Sunday, September 30, 2012

Bought a Tablet and want to read eBooks?

Tablet + eBooks = reading made simple. 
Truly, an equation that does work.  I learned this important fact about six months ago, and I only wish I’d bought the Tab earlier. But, more importantly, I’m really glad I didn’t buy a proprietary eReader.

In fact, I’d looked at Kindles when they first came out. Then I looked at Nook, and Kobo readers. I looked at ‘no name’ readers. But, I didn’t buy, as I found some issues.

Proprietary eReaders = Different formats = Bad

One of the problems with buying a proprietary eReader is the issue of reading other formats. Okay, so if you only buy eBooks on Amazon, and you have a Kindle, that’s not a problem. But, if you like to shop around to find eBooks, that is a problem. In my case, I’ve been buying eBooks and reading them on my laptop since 2007, so I have the additional problem that some of my eBooks cannot be read on a Kindle, or on a Nook, or whatever.

One other problem I’ve heard of, but not personally experienced, is the issue of books that disappear from a Kindle or Nook or whatever, because they’ve been ‘unpublished’ somehow. Now, for me, that stinks (and I’m being polite here). If I buy something, I want to keep it for as long as I want.

Reading on a Tablet
How does this work? Easy:
  1. Put an eReading app on your Tablet. I use FB Reader for Android, and highly recommend it, for ease of use. (It presents all book formats with no conversion necessary.)
  2. Buy your eBooks at Amazon, or the Apple iTunes Bookstore, or at B&N, or at Kobo, or at Smashwords, or at any other fine eBook (online) retailer. I use my computer to do this.
  3. Download the books from the retailer into your computer. Make a backup copy on your backup drive, as you do for all important data.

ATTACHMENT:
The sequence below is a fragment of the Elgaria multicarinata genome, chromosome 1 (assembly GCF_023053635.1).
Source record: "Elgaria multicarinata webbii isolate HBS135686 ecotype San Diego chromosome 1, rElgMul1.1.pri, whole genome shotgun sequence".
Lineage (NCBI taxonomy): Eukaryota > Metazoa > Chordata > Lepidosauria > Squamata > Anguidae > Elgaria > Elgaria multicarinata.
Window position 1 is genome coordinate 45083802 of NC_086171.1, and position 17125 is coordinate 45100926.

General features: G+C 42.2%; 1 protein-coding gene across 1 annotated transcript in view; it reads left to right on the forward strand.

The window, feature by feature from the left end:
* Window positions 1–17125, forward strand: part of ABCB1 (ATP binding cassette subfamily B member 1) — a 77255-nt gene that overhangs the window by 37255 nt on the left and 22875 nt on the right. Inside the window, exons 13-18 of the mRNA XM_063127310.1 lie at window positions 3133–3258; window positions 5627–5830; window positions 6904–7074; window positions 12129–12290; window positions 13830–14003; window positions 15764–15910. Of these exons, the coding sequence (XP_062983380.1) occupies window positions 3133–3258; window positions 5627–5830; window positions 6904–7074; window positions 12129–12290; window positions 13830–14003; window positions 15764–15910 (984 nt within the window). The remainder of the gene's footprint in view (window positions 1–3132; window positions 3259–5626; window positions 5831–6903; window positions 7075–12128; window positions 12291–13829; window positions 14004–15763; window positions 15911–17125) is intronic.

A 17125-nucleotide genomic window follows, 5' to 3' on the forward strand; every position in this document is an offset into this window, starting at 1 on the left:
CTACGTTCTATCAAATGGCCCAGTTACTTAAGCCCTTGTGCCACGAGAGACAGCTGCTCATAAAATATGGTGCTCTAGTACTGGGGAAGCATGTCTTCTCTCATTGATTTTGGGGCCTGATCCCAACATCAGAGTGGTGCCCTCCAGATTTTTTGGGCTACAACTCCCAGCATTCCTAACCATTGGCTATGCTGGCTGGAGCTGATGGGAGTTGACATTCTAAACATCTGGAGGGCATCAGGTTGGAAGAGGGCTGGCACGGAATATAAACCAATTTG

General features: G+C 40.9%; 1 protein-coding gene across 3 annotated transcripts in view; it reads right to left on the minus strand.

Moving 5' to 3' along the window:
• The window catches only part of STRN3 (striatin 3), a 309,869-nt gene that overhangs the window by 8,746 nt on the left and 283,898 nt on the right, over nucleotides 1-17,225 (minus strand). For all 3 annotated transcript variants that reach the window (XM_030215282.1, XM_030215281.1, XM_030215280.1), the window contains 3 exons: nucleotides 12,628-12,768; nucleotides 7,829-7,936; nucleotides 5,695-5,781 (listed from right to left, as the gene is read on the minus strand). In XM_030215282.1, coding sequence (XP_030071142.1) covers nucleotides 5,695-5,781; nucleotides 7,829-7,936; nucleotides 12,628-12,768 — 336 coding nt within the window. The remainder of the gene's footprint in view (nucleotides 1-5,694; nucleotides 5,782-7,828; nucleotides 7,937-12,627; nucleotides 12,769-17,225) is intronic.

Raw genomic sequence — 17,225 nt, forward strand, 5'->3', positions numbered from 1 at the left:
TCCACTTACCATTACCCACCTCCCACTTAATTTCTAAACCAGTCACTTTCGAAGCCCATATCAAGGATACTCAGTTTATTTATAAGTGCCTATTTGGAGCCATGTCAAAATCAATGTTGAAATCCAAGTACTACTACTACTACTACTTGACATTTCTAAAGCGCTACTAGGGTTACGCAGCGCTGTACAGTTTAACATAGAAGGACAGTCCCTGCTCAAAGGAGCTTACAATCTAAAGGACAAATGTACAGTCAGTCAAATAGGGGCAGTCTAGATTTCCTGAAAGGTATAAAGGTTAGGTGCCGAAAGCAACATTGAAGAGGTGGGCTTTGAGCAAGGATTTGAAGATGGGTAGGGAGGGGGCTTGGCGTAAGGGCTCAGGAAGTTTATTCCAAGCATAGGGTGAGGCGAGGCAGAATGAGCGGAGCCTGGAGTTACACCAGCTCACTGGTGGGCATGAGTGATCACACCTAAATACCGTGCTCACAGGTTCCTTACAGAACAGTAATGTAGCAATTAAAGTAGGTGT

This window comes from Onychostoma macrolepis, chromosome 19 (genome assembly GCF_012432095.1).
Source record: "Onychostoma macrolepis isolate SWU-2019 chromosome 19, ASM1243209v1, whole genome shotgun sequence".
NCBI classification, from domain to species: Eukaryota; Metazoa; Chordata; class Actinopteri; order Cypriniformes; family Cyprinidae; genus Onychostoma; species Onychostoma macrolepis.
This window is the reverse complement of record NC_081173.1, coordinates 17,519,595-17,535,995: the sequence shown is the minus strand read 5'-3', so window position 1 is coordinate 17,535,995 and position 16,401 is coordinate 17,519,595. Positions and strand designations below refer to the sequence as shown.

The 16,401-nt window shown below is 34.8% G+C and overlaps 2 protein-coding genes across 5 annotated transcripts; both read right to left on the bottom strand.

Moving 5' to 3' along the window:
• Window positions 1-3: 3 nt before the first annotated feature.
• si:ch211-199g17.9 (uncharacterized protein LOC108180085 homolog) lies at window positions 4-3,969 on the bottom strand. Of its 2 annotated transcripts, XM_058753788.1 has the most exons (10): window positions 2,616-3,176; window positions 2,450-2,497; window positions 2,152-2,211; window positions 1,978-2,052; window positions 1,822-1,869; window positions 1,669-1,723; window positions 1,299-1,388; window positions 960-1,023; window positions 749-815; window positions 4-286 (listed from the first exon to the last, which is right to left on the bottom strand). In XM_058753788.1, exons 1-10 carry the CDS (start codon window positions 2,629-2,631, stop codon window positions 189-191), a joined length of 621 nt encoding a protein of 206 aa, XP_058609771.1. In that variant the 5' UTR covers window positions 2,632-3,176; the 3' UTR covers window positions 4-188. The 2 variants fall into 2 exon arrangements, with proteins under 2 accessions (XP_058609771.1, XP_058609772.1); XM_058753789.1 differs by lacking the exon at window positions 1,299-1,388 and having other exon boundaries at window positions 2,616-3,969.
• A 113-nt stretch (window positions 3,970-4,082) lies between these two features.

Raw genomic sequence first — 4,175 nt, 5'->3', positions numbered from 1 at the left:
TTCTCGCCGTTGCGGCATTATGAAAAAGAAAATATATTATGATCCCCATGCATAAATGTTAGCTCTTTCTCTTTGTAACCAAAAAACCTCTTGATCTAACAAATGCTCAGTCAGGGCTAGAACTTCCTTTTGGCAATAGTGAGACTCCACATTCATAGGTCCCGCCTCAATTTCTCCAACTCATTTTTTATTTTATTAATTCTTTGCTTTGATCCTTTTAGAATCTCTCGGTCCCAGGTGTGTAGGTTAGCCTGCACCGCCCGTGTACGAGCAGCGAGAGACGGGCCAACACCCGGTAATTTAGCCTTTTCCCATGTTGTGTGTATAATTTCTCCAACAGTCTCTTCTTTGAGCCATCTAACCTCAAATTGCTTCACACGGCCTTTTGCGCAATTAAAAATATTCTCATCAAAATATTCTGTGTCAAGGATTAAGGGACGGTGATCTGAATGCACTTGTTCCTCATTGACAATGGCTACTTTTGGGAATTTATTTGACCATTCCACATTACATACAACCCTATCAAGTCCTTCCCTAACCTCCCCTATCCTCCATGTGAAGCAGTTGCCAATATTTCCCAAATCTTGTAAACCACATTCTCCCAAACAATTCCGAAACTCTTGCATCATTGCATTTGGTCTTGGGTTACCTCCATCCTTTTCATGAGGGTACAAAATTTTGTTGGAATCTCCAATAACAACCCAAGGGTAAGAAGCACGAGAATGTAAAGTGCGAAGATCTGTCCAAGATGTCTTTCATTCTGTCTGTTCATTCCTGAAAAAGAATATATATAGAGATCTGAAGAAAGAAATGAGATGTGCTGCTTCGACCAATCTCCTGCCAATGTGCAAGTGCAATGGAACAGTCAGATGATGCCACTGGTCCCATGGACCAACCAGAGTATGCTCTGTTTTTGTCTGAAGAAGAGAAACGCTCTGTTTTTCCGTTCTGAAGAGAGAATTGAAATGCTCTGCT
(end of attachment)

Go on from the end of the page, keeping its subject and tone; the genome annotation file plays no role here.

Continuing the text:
4. Transfer the eBooks from your computer to your Tablet.
  5.  Start reading, and enjoy.

Saturday, September 1, 2012

Advice for writers: Being unpublished doesn't mean you suck

"Unpublished? You Don't Actually Suck."  That was the title of a Huff Post Books piece earlier this week, in which the writer detailed her feelings about trying to convince herself that her work really did not suck.  She also introduced Writer's Bloq, one of many new ways in which indie authors support each other.  I commend her and all those who help their fellow authors.  I was inspired to write a comment on Huff Post Books about the piece, and I've repeated it here:

I know I don't suck. Just ask those who now have the tens of thousands of copies of my books. But the realization that maybe there was some merit in my (so far) seven YA novels, and that people might actually want to read what I'd written? Well, let's just say that realization was a long time coming.

The problem is that I don't write what apparently 'sells.' I don't write fantasy, or dystopia, or about vampires. I write solid family and adventure reality-based fiction for Young Adults. I write what I want to write, and I've had to find my niche market.

Three years ago, I had four unpublished works and a brain full of doubts and worries. Now I have some amazingly positive and inspiring reviews with scores of good ratings, and more motivation than ever to keep writing. 

Good luck to all those who find the courage and tenacity to keep at it, and who persevere in this new world of self-publishing. You, too, can find that you don't suck.

Google Translation

Pictures of Lighthouses